>“Now you see here,” I said. “Everyone in this conversation is in favor of universal love and transcendent joy. But I’ve seen the way this works. Some college student gets his hands on some DMT, visits here, you guys tell him about universal love and transcendent joy, he wakes up, says that his life has been changed, suddenly he truly understands what really matters. But it never lasts. The next day he’s got to get up and go to work and so on, and the universal love lasts about five minutes until his boss starts yelling at him for writing his report in the wrong font, and before you know it twenty years later he’s some slimy lawyer who’s joking at a slimy lawyer party about the one time when he was in college and took some DMT and spent a whole week raving about transcendent joy, and all the other slimy lawyers laugh, and he laughs with them, and so much for whatever spiritual awakening you and your colleagues in LSD and peyote are trying to kindle in humanity. And if I accept your message of universal love and transcendent joy right now, that’s exactly what’s going to happen to me, and meanwhile human civilization is going to keep being stuck in greed and ignorance and misery. So how about you shut up about universal love and you factor my number for me so we can start figuring out a battle plan for giving humanity a real spiritual revolution?”

>“Universal love,” said the cactus person.

>“Transcendent joy,” said the big green bat.


This is so good! Thanks for sharing :)

Now if you could only tell me how to drive to the exit so I can get out of the car...


> The funniest thing is, the guy who was most outspoken about his transformation, about feeling 'the wisdom of the plant spirits', and how all this here was 'a dream reality', after a few years became a cop. Another friend is today a wealthy corporate lawyer.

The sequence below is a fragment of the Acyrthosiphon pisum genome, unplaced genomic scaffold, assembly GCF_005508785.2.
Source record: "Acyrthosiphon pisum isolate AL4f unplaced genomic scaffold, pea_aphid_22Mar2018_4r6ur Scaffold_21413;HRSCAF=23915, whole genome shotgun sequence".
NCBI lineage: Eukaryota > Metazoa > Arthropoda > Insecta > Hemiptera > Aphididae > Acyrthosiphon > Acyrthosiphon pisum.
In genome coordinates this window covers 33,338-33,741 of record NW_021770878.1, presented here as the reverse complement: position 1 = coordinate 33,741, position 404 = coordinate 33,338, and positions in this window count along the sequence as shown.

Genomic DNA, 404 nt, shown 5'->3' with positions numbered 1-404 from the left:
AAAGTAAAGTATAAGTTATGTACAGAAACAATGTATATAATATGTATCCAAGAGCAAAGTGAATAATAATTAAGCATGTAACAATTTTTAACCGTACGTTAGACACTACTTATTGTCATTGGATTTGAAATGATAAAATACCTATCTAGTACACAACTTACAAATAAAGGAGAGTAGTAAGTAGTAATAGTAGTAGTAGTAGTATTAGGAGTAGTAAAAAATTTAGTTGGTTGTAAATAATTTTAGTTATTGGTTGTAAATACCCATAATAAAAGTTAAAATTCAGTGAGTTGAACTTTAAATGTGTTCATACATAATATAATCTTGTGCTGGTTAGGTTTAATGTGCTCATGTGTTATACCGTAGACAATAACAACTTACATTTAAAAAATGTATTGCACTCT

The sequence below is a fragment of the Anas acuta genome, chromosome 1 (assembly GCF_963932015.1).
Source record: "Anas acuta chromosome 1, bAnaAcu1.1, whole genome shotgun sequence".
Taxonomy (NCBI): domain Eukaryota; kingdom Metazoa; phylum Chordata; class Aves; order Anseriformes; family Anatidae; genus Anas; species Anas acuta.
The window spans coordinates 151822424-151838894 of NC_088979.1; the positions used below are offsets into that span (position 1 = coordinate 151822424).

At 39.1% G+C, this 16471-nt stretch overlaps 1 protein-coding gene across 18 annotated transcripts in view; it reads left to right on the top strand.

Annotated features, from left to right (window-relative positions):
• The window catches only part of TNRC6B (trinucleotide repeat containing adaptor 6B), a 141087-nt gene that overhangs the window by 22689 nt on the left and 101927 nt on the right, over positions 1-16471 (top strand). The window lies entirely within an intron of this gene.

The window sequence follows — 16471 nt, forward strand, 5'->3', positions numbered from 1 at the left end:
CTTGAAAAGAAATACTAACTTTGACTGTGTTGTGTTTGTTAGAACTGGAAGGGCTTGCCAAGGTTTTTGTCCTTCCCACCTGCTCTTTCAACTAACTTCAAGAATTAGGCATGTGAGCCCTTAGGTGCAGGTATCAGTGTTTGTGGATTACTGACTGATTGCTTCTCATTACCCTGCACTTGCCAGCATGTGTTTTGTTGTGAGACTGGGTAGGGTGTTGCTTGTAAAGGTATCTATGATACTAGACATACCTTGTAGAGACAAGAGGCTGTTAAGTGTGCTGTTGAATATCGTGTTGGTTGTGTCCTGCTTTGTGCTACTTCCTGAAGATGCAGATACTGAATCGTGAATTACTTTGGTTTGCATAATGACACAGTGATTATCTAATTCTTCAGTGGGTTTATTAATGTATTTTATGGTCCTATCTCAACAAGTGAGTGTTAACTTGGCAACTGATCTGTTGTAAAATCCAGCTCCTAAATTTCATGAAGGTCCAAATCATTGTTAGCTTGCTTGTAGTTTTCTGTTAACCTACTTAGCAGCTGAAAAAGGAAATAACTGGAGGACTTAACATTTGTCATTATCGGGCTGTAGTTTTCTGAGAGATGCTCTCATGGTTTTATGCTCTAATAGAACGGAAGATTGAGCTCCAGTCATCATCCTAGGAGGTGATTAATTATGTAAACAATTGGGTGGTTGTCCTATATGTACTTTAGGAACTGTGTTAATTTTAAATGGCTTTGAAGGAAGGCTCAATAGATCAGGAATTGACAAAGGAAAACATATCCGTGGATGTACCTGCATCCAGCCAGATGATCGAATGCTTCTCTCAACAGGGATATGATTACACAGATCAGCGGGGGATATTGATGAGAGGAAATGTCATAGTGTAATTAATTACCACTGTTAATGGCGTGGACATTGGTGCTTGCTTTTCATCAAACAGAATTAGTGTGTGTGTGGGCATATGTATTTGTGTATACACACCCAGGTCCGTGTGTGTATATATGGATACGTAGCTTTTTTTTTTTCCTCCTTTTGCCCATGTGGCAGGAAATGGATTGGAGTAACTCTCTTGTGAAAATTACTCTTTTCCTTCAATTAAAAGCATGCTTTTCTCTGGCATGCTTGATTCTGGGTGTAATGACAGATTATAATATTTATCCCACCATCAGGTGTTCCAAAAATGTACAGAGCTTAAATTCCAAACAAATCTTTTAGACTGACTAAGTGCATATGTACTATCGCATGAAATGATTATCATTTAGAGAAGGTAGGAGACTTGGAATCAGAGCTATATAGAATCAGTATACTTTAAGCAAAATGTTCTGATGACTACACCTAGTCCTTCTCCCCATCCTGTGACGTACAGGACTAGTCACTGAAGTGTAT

It's good to be wary of cheap spirituality. Thanks for sharing your story. I've seen similar. It's that whole Steve Jobs taking LSD kinda thing, isn't it?


>the guy who was most outspoken ... after a few years became a cop. Another friend is today a wealthy corporate lawyer.

Or perhaps people who seek power and aren't afraid to take risks are the sort of people who end up trying ayahuasca.

We'd need more data about people who had ayahuasca to establish a link :-)


The problem with this comparison is subjectivity. We will never know if they became better versions of their own self, nothing happened or the whole thing changed them for the worse, because we would need to access the parallel in time with their lives without the experience, to objectivelly understand the phenomena.

In their particular evolutionary ladder, how many stairs they jumped?

In the end the best way to understand this, is to understand what they tell you about themselves, how they were before and after the experience. It may not look much from your perspective, but it may be something better, from their point of view at least, then what was possible before..